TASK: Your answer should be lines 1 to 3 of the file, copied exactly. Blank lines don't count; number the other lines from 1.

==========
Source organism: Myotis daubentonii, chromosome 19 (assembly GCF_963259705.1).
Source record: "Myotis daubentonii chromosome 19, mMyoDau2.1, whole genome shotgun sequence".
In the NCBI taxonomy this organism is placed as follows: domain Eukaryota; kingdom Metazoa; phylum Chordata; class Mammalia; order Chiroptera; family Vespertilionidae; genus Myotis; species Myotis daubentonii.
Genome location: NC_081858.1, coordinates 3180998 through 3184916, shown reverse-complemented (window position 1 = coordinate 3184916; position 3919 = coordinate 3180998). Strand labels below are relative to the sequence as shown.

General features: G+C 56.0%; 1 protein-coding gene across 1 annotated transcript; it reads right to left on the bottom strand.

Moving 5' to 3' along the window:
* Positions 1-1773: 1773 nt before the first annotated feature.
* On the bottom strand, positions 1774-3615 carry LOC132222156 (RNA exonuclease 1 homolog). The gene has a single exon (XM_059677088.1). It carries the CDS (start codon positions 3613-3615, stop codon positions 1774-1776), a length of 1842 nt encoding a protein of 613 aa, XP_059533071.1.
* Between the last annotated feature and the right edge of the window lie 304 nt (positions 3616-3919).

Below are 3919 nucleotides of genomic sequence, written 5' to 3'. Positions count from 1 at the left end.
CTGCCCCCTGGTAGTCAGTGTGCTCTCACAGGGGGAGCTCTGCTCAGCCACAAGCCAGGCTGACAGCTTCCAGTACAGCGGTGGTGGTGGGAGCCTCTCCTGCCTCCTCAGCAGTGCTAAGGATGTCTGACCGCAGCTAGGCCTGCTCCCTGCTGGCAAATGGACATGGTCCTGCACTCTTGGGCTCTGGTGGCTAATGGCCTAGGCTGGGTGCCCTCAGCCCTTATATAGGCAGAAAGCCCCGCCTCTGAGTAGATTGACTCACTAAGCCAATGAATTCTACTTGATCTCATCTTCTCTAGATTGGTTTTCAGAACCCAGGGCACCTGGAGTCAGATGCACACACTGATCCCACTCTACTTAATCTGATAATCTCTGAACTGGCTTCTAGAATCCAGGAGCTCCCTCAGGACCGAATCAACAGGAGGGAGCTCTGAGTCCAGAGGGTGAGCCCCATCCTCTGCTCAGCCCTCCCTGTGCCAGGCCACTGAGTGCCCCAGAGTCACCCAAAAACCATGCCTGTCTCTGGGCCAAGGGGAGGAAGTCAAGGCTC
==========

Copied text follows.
Source organism: Myotis daubentonii, chromosome 19 (assembly GCF_963259705.1).
Source record: "Myotis daubentonii chromosome 19, mMyoDau2.1, whole genome shotgun sequence".
In the NCBI taxonomy this organism is placed as follows: domain Eukaryota; kingdom Metazoa; phylum Chordata; class Mammalia; order Chiroptera; family Vespertilionidae; genus Myotis; species Myotis daubentonii.